Training
Arantxa Ochoa. Photo by Alexander Iziliaev.

Growing up, Houston Ballet soloist Allison Miller often heard teachers compare the feeling you have during pirouettes to a corkscrew. But then her teacher, Diane Partington in Ellenton, Florida, offered up a surprising new analogy. Partington suggested Miller imagine a bank tube—a simple cylinder that uses suction to transport a round canister from a customer's car to the teller. Picturing this straight, narrow tube drawing energy up and into itself struck a chord with Miller. “It worked instantly!" she says. “It clicked in my head and it gave my body the right feeling." Even now, if she needs to refocus her pirouettes, Miller thinks of that image. “If I'm having a bad day, it helps me find my center."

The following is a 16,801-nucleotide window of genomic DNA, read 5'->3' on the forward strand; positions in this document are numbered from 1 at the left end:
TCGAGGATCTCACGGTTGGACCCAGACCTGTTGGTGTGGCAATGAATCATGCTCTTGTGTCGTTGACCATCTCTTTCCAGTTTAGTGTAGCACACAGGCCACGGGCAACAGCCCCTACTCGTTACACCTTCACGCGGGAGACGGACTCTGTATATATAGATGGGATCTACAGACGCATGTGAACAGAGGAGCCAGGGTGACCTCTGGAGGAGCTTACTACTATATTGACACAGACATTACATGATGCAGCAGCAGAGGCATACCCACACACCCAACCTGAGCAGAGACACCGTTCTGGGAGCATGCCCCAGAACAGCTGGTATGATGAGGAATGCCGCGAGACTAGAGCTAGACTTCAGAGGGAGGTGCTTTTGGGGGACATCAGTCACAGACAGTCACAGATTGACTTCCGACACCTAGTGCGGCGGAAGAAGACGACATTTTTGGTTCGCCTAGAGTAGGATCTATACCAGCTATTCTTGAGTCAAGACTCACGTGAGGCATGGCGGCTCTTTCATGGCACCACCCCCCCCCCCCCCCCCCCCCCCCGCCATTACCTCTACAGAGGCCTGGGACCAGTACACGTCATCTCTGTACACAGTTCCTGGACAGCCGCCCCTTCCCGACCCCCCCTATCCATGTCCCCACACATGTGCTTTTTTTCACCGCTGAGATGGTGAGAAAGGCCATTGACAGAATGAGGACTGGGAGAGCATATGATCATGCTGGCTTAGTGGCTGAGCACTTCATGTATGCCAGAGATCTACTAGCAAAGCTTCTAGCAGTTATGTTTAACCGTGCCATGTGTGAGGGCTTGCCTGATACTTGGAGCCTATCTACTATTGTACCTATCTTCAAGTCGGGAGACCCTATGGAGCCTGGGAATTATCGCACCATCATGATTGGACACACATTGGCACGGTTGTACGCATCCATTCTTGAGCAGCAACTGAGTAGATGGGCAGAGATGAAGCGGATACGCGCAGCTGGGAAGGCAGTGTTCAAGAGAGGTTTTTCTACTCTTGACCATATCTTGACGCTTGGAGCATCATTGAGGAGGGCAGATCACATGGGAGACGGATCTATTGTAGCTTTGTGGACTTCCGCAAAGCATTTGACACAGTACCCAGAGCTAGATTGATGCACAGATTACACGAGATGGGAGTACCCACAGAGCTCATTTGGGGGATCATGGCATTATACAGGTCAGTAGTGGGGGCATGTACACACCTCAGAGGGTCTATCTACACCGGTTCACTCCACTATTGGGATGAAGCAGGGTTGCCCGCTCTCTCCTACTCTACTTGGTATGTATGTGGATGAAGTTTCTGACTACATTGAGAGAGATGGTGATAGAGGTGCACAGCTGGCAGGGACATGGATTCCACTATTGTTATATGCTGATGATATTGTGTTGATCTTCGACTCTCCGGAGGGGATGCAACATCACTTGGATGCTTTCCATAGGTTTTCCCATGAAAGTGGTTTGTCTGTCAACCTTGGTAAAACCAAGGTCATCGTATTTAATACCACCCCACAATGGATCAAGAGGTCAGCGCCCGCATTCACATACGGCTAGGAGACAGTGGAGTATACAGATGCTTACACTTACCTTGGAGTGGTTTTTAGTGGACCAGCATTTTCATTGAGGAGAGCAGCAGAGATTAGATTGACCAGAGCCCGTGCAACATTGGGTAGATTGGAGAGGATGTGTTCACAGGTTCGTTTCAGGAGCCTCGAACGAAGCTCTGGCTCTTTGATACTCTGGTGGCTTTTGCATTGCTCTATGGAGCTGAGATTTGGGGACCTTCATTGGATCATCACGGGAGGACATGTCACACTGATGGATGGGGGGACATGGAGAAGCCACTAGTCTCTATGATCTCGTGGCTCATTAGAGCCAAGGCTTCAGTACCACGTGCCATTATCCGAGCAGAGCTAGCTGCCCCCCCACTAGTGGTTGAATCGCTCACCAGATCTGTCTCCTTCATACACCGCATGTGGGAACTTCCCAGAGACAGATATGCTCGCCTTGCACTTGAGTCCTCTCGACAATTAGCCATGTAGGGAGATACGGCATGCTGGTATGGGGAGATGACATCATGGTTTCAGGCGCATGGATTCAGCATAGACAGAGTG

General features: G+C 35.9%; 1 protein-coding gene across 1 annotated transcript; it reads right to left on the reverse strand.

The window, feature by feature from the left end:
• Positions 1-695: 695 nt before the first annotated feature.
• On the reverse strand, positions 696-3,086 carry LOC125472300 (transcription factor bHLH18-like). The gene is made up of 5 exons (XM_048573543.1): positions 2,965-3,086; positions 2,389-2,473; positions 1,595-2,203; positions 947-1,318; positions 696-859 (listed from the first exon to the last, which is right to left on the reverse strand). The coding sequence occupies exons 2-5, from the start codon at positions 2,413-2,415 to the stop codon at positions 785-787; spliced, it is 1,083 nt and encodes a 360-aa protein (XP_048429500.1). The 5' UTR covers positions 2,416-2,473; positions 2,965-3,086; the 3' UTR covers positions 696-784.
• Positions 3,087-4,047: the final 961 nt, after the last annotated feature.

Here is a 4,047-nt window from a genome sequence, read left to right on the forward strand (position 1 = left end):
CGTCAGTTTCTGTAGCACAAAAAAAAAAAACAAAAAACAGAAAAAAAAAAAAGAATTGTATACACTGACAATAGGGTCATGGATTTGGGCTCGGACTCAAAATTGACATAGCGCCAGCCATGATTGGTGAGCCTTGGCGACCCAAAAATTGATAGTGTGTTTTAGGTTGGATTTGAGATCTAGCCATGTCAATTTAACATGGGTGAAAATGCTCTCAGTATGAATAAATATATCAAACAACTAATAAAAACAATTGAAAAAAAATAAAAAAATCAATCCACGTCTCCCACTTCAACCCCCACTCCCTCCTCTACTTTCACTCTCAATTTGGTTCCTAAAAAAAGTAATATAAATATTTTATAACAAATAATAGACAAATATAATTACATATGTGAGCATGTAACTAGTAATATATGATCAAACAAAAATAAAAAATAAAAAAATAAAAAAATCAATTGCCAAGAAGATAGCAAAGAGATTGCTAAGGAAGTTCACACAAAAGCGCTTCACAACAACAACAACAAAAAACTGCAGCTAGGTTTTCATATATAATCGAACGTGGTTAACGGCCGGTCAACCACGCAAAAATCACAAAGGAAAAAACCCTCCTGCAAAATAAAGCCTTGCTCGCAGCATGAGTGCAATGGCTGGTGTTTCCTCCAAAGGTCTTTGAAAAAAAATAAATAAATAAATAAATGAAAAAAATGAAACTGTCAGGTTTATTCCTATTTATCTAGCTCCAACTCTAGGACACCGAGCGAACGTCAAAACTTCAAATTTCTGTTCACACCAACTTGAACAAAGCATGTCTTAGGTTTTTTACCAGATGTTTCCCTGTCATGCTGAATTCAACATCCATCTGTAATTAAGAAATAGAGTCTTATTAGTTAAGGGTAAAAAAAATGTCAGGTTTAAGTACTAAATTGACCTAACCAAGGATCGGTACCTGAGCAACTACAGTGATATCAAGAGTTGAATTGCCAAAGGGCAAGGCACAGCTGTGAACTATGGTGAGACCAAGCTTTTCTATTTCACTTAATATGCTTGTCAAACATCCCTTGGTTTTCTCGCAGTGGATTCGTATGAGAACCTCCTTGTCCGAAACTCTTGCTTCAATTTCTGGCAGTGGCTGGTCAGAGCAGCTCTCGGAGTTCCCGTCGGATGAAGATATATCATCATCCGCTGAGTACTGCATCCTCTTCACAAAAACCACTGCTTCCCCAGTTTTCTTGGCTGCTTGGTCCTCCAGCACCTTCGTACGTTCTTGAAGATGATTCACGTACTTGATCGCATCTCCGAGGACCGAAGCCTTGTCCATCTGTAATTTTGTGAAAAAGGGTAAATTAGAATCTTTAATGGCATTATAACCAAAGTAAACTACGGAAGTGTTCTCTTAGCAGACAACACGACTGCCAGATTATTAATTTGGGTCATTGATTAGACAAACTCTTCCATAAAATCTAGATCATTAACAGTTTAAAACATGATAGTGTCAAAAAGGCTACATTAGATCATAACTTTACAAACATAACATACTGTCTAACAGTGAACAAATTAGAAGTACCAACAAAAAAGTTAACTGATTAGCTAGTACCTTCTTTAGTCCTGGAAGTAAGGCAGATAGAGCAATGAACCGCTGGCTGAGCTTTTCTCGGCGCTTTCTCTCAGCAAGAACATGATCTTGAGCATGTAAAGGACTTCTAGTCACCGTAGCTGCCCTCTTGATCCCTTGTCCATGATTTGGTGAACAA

Miller is not alone in experiencing this kind of breakthrough moment. Common (and commonly phrased) corrections can grow stale for all dancers, regardless of age or skill level. The words become so familiar that they don't register in your brain or your body. But things change when you're given a new way to envision these adjustments. Your development as a dancer, says University of North Carolina School of the Arts dean of dance Susan Jaffe, “is in these 'aha' moments, layers and layers of real, deep, empirical understanding of things."

To help you build your own repertoire of creative imagery, Pointe spoke with several teachers, including Jaffe. Together, they provide a wellspring of new ways to think about humdrum corrections.


Susan Jaffe teaching at UNCSA. Photo by Peter Mueller.

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